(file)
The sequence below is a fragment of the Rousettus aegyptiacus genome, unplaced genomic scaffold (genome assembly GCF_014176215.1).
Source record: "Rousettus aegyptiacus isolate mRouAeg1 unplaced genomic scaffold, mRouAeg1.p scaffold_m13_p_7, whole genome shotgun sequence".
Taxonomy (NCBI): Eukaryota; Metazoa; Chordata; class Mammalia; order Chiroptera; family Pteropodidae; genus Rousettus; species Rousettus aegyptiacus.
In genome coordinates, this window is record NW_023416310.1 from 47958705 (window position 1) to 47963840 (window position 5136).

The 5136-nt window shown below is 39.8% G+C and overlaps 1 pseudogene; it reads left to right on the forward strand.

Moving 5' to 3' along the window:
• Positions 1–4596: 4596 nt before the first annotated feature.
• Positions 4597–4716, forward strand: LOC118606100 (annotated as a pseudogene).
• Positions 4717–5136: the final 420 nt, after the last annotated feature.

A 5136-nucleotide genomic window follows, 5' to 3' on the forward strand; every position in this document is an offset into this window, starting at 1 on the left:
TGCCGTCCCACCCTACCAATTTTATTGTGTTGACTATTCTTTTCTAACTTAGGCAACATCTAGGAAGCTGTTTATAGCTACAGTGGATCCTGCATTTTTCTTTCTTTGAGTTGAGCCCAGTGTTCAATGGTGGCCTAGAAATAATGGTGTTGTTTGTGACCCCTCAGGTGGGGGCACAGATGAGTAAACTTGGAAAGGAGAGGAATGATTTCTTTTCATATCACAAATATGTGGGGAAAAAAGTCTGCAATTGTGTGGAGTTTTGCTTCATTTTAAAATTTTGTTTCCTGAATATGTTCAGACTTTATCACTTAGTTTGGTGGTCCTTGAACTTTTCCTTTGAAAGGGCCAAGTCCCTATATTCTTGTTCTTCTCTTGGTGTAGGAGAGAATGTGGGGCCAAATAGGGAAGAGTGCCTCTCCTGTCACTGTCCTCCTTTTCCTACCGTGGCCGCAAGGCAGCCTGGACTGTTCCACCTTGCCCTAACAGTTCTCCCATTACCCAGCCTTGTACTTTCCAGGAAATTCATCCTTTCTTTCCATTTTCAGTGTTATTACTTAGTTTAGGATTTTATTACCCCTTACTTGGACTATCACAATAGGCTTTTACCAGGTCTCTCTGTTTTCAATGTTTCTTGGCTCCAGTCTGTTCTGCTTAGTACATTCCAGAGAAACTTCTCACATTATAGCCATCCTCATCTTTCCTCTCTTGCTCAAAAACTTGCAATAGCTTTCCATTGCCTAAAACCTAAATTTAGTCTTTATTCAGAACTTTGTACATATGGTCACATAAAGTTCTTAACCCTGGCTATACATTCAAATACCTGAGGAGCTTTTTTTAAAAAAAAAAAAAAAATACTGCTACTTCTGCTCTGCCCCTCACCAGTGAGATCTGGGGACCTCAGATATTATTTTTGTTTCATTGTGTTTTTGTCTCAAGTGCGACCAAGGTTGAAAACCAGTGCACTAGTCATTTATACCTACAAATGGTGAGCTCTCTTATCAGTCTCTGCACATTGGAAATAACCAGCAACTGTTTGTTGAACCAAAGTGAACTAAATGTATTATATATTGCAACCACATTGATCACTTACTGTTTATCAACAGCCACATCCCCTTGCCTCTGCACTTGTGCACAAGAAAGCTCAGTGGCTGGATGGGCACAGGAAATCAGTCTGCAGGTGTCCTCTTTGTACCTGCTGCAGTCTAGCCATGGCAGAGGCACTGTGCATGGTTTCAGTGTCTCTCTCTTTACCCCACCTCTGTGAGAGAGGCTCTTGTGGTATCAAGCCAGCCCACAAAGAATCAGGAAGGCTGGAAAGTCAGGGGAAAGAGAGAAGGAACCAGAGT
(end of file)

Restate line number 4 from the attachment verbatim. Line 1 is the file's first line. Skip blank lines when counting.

In genome coordinates, this window is record NW_023416310.1 from 47958705 (window position 1) to 47963840 (window position 5136).